We find two prime examples stacked just outside the workshop. Karle transfers his glasses from his forehead back onto his nose and draws his ruler from the pocket of his shorts. After using his pencil to mark the desired width on one of the logs, he coolly jerks the pull cord on his chainsaw. Its diesel motor growls to life, sending several birds flapping away in fright. Karle proceeds to saw a thick, even segment from the wood. “I’ll run and get the splitting axe,” he says before setting the chainsaw down and bounding up the steps to his workshop, apparently without breaking a sweat. A moment later, he returns armed with the axe and a rubber mallet. The outer ring of the trunk at hand is a great deal darker and wetter than the rest. Known as sapwood, this is the youngest part of the tree; it provides the crown with nutrients. “Let’s get that part off,” Karle says as he positions the axe and brings down the mallet. The wood splits apart with a light crack. Karle’s skilful hands remove the sapwood from its exterior. He then places the axe on a small fissure in the middle of the segment’s round, flat surface and swings his mallet once more. Snap! The tree trunk splits into two halves. “There’s a knot right here; no way to see it from the outside,” Karle says, pointing out a curving bulge in the wood. Indeed, the outer surface of the trunk bears no sign of anything that could have been a branch. The next step for our resident shingle expert involves dividing the cylindrical segment into triangle-shaped sections of equal size. “A hand’s breadth of wood will give you about eight shingles, which is good to keep in mind,” he advises. To illustrate the point, he places his hand on the surface of the wood and positions the splitting axe just beyond it. A few more cracking blows of the mallet, and the thick section is divided up like a pie. Karle picks up one of the pieces and marches resolutely towards the workshop.
Once inside, he takes a seat on a low stool and secures the upright wedge of wood between his bare knees. His eyes find the centre point, which is where he sets the axe before bringing the mallet down. The wood cracks again, and Karle repeats the procedure seven more times. Halves, quarters, eighths – all between his bare knees, going by nothing more than his well-trained eye. “Now that we’ve got some shingles, let’s head over to the cutting bench,” he says. In a blink, he’s divided one triangular segment into eight evenly sized panels.
The cutting bench is over near the window, with curly shavings piled up all around. The antique contraption looks a bit like a stylised rocking horse. Karle sits down again and inserts the first shingle. He reaches for a tool with a dark-coloured cutting edge and two handles. Drawing the blade across the wood with a few deft movements, he slices off a few more curls. This makes the shingle a bit thinner and lends it a smooth surface. Karle flips it over and begins stripping away the other side. Two final passes of the blade remove the shingle’s edges to make them even. The entire procedure takes just moments – done, onto the next. On an average day, Karle makes between 500 and 600 shingles.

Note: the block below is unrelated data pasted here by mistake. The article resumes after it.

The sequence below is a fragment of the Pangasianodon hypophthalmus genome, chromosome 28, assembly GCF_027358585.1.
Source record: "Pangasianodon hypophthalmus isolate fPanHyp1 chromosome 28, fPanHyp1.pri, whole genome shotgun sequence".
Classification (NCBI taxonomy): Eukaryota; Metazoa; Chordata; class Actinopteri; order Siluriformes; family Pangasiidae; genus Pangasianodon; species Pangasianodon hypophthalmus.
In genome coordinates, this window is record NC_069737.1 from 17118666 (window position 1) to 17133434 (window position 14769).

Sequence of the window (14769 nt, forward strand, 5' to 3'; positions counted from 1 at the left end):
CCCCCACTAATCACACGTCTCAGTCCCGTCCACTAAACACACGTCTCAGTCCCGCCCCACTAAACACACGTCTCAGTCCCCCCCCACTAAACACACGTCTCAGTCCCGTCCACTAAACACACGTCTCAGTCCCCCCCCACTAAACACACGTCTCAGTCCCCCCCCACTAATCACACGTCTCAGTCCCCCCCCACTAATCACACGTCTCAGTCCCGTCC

He needs 140 of them for a single square metre of cladding. That explains the sea of curled shavings. In the meantime, a very fluffy white Persian cat has slunk into the workshop to wind its way around the shingler’s legs with typical feline nonchalance. It’s a lovely scene, if a bit surreal. There’s something almost meditative about the way Ernst Karle makes shingles. His work routines are steady and practised, and every motion of his hands has a purpose. In the background, the cowbells continue their languid jangling.
After the demonstration, Karle drives us to a cabin in the nearby forest. He confidently guides his small lorry around several sharp turns as it rattles its way down the path. We eventually come to a stop at a clearing where the cabin – a small wooden house nearly a century old – has been carefully covered with a green tarpaulin and some low scaffolding. “This wall here is a hundred years old,” Karle says, his fingers following the grain of the dark-brown wooden panels. Another wall has been clad in bright new shingles that will have already changed from light brown to the grey shade typical of spruce by next year. Karle spans a red thread from one side of the wall to the other – a guiding line parallel to the floor – and sits down on the scaffolding. He pulls out his axe, sets down a handful of small nails and two stacks of shingles within reach, and starts hammering. Every panel is fixed in place with no more than two nails. And there he sits, the last wooden shingle maker in the Black Forest, hammering on his wares one after the other as his legs dangle from the scaffolding. “Not bad for a pensioner,” he says with a modest smile. His eyes wander off to the green hillsides and the Feldberg, the highest mountain in the state. “You can even see the Alps today,” Karle adds as he motions towards the snow-covered peaks you can just about make out in the distance. “Can’t imagine doing another job, that’s for sure!” In two weeks, the cabin will be fully clad in wooden shingles. The next job is already lined up, as well – at a parish hall in Nagold (near Stuttgart). Thanks to Ernst Karle and his grandfather’s trusty old tools, a Black Forest tradition appears to be alive and well.